FCS News – Interested in Prevent T2 Virtual Classes?
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English is the controlling language of this page. To the extent there is any conflict between the English text and the translation, English controls.
Clicking on the translation link activates a free translation service to convert the page to Spanish. As with any Internet translation, the conversion is not context-sensitive and may not translate the text to its original meaning. NC State Extension does not guarantee the accuracy of the translated text. Please note that some applications and/or services may not function as expected when translated.Collapse ▲
“Hydration” means drinking enough to keep your body working properly. More than half of your body weight is water, and all of your organs need water to do their jobs right. This is especially important in hot weather or when you’re exercising a lot, since sweating pushes a lot of fluid out of your body, and you need to replace it. HOW MUCH? You might hear different things about how much water you should drink. A good guideline is 4 to 6 cups of water a day for young kids and 6 to 8 cups for older kids and grown-ups. And if you’re outside on a hot day or exercising, it’s a good idea to make a point of drinking a lot of water even if you don’t feel thirsty.
KEEP IT SIMPLE: Water gives your body exactly what it needs, without giving it extra stuff (like sugar) that it doesn’t need. If you’d like to perk up your water, you can add a couple of spoonfuls of juice or a slice of lemon or lime. Iced herb tea, fizzy water, and milk are other good things to drink that don’t have added sugar.
SKIP SPORTS DRINKS: You might have heard of “electrolytes,” which are minerals and salts that you lose when you sweat. Drinking enough water and eating a balanced diet will replace them naturally—without all the sugar and artificial ingredients of sports drinks. But if you’re doing intense physical activity in super-hot weather, try coconut water, which will replace any minerals and salts you lose to sweat.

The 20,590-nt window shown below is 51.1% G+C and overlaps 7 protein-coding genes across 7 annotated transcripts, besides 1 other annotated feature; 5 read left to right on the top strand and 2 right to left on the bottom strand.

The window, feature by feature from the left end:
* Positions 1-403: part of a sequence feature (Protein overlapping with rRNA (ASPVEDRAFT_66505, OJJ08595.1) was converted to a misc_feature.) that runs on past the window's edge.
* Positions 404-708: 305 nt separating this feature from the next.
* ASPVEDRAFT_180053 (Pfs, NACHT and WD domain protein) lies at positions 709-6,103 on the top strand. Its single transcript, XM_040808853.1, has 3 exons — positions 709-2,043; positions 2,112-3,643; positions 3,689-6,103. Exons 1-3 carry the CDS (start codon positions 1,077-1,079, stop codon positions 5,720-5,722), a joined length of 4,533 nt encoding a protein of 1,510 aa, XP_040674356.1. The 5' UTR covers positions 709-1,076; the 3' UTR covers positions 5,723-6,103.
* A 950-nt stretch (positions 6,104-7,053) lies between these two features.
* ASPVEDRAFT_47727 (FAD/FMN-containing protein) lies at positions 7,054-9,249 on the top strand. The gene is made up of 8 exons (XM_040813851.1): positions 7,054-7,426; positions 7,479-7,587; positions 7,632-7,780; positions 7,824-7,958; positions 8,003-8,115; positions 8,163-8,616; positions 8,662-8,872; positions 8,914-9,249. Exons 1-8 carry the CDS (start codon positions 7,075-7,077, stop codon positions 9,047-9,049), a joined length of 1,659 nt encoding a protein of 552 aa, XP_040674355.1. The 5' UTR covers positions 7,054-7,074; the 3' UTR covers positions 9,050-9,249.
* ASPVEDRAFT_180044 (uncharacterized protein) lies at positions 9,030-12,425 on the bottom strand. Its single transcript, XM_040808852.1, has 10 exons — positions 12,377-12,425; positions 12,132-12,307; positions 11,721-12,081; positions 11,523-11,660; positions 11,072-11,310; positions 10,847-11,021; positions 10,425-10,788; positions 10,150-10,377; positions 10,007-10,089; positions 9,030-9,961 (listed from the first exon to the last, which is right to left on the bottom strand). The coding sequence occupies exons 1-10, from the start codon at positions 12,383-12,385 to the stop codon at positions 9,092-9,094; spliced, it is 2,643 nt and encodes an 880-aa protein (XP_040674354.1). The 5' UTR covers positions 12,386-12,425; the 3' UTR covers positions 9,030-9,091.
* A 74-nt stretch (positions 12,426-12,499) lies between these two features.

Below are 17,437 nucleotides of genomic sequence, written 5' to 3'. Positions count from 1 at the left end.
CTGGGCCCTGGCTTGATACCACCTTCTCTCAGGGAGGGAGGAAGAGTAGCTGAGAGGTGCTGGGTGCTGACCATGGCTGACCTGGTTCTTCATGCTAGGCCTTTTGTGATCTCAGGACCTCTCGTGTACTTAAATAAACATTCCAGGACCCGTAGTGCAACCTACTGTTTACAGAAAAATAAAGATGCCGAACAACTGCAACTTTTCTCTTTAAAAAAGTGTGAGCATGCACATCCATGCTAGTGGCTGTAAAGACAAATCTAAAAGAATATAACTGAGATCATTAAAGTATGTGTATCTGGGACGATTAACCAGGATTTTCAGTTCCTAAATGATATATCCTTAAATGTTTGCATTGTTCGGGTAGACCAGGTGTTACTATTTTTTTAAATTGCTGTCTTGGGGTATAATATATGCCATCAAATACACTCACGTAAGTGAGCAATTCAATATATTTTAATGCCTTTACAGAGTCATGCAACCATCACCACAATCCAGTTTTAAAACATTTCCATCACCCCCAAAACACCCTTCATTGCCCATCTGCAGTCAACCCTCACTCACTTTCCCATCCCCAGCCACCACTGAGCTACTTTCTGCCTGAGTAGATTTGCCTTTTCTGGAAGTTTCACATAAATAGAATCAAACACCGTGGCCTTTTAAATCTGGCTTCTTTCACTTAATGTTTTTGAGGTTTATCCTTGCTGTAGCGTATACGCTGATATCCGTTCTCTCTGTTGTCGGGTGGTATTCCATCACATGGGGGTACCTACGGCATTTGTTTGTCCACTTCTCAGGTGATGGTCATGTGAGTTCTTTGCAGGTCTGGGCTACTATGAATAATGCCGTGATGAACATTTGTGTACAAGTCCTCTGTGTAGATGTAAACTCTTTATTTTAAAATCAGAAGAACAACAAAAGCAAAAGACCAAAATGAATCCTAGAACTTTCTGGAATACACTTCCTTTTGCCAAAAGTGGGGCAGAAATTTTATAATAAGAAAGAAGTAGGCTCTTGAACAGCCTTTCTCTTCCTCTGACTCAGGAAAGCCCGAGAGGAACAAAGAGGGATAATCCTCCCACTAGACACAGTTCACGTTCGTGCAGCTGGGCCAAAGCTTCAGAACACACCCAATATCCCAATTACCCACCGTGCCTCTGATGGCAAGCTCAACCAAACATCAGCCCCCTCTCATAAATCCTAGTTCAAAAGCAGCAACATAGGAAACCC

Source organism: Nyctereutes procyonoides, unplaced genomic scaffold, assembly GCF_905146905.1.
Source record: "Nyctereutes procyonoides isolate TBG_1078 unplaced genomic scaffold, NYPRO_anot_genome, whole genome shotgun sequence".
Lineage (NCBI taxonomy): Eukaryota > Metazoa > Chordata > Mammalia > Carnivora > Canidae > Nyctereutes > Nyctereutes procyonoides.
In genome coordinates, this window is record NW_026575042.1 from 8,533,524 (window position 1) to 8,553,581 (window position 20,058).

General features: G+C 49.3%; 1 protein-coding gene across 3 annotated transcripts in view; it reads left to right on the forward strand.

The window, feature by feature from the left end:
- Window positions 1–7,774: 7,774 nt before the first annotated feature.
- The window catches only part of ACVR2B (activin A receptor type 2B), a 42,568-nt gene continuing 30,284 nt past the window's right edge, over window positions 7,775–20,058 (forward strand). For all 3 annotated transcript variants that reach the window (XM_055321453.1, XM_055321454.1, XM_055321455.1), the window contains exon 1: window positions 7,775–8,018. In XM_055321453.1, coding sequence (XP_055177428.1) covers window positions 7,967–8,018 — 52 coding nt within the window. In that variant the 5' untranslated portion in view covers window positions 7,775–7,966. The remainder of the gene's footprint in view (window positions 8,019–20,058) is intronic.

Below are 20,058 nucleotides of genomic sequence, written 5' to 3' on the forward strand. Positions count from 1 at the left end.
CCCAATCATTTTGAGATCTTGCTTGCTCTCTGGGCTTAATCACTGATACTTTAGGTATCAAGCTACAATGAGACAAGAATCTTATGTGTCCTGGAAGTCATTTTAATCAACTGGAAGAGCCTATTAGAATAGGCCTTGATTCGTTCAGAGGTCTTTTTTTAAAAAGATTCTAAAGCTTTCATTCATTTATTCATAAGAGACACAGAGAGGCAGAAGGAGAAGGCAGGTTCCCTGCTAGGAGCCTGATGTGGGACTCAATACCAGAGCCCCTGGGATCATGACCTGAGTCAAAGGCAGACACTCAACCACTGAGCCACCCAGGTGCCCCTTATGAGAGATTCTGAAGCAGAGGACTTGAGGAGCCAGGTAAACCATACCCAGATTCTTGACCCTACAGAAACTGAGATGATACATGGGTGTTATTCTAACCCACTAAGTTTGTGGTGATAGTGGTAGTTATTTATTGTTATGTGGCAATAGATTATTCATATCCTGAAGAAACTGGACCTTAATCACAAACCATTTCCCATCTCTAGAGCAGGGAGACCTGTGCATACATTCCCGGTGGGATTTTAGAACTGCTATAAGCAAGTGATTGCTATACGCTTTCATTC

DON’T TAKE OUR WORD FOR IT: How do you feel on a day when you make the effort to drink plenty? Can you think of any times you probably didn’t drink enough? How did you feel then?
Be Sure to Drink Your Water Daily!
Prevent T2 Virtual Classes
Are you interested in joining the Diabetes Prevention Program (DPP) from the comfort of your home? The Diabetes Prevention Program (DPP) is a structured and evidence-based program developed specifically to prevent type 2 diabetes. It is free to patients and it has been shown to cut in half the risk of getting diabetes. DPP is designed for people who have pre-diabetes or are at risk for type 2 diabetes, but who do not already have diabetes.
How It Works:
The one-year program is group-based and consists of weekly and monthly sessions led by a trained lifestyle coach who facilitates a small group of adults with similar goals in a community setting.
- Weight loss of 5% to 7% of body weight
- Gradually increase physical activity to reach a goal of at least 150 minutes per week
An eligible person must…
- Be at least 18 years old and
- Be overweight (Body Mass Index ≥25) and
- NO previous diagnosis of type 1 or type 2 diabetes and
- Have a blood test result in the pre-diabetes range within the past year or be previously diagnosed with gestational diabetes:
o Hemoglobin A1C: 5.7%–6.4% or
o Fasting plasma glucose: 100–125 mg/dL or
o Two-hour plasma glucose (after a 75gm glucose load): 140–199 mg/dL
Be on the lookout for further information. If you have any questions feel free to contact Dominque Simon 919-496-3344, firstname.lastname@example.org
An Exercise, and A Recipe
Back Leg Raise:
1. Stand behind a chair and slowly lift your right leg straight back. Avoid bending the right knee or pointing the right foot.
2. Hold the position for 2 seconds.
3. Repeat 10 times with the right leg, then 10 times with the left leg.
Grilled Teriyaki Salmon
Preparing for a Hurricane